Five Tips to Grow Your Photography Business

||, Photography|Five Tips to Grow Your Photography Business

Five Tips to Grow Your Photography Business

By |2018-07-31T21:25:08+00:00June 2nd, 2014|Categories: Business, Photography|2 Comments

There are many things that you need to consider when starting a photography business, such as what you want to photograph, a name for your business, etc. In some ways, those are the easy parts, since we have full control over building our portfolio and our website, or even getting a logo perfectly designed to suit our tastes. However, what about the people that want to work with? Where do you go to look for clients? How do you create a solid brand with repeat customers? These are the tough parts of business that you need in order to be successful. I thought these through, and came up with five useful tips that you may want to consider in order to successfully grow your photograph business.

1. Find your audience

The very first thing you need to establish when starting your business is to figure out who you want your audience to be. Do you want to sell stock photos to advertisers? Educate and train other photographers? Photograph newborn portraits for parents? Once you have this figured out, then everything you do from that point will be to attract these people as potential clients. Find out where they are and get on their radar. This may be in Facebook, Google+, Twitter, Instagram, or Pinterest. Oftentimes you may even find that you have different groups of an audience hanging out in different places, so be sure to branch out and do your research to discover where they may be hiding.

2. Be authentic

Nobody likes someone who is trying so hard that they compromise who they are to sell something. I know I sure don’t. When you are true to yourself in everything you do, then you are more likely to attract the right people to be your customers, and, even better, you will probably keep them as future customers. The best part about being authentic is that it doesn’t take very much effort! I make it a priority to always be myself when I post anything online. Granted, I’m usually showing the best parts of myself, but it’s always going to be “100% pure me”! Adding your voice to your everyday posts and interactions is the best way to humanize your business and organically attract more customers.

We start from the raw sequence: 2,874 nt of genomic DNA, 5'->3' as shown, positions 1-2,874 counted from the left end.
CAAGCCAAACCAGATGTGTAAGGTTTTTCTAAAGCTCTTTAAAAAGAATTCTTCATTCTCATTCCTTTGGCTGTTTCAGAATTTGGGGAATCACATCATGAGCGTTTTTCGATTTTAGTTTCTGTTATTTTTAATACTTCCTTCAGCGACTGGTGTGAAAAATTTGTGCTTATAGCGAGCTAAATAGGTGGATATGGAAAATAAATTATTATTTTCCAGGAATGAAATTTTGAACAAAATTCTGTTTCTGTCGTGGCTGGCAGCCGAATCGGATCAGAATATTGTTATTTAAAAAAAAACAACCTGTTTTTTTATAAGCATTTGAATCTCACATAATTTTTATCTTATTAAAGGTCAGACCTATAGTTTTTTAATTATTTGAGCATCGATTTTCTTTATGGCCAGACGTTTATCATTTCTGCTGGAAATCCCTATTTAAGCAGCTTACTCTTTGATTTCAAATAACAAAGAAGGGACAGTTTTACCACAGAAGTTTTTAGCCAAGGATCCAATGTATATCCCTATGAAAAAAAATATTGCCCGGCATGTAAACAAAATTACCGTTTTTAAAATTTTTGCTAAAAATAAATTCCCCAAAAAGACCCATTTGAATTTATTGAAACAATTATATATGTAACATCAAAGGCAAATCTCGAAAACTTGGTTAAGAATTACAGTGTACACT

3. Share regularly

We all have our own places where we prefer to post. Maybe this is a blog, or something on Facebook. Whatever it is, do it regularly! The amount of time in-between posts is really up to you, and there’s no “right way” to do it. But by posting regularly you are showing your readers that yes! You are still around. I lose interest when I find a website or blog where the last post was several months ago, especially if it is an online store or a blog I am considering subscribing to. I want to be a part of something that I know is up-to-date and relevant, and when the newest post is 6 months old (or older) old that usually is an indication that the website is either obsolete or the person running it is too busy to care. By posting regularly you are doing the opposite; readers know you are around, doing more stuff, and staying busy. And that’s a good thing!

4. Start a newsletter

The best way to promote and ultimately sell a product or service is to advertise to the people who want to listen, and a newsletter allows you to do just that. When someone subscribes to your newsletter, they are inviting you into their inbox. Granted, people will unsubscribe from time to time, typically after you send out an email campaign, and that’s completely normal. In my own personal experience, I have found that a newsletter email campaign gets more traffic and clicks that lead to sales than any other platform, including Google+ (where I have over 2-million followers). If you want to start one today, you can usually set up an initial free account, and then you will pay monthly once your newsletter subscribers reach a certain number. Some of the popular newsletter websites to work with are MailChimp and AWeber, but a quick online search will help you find more to look into as well.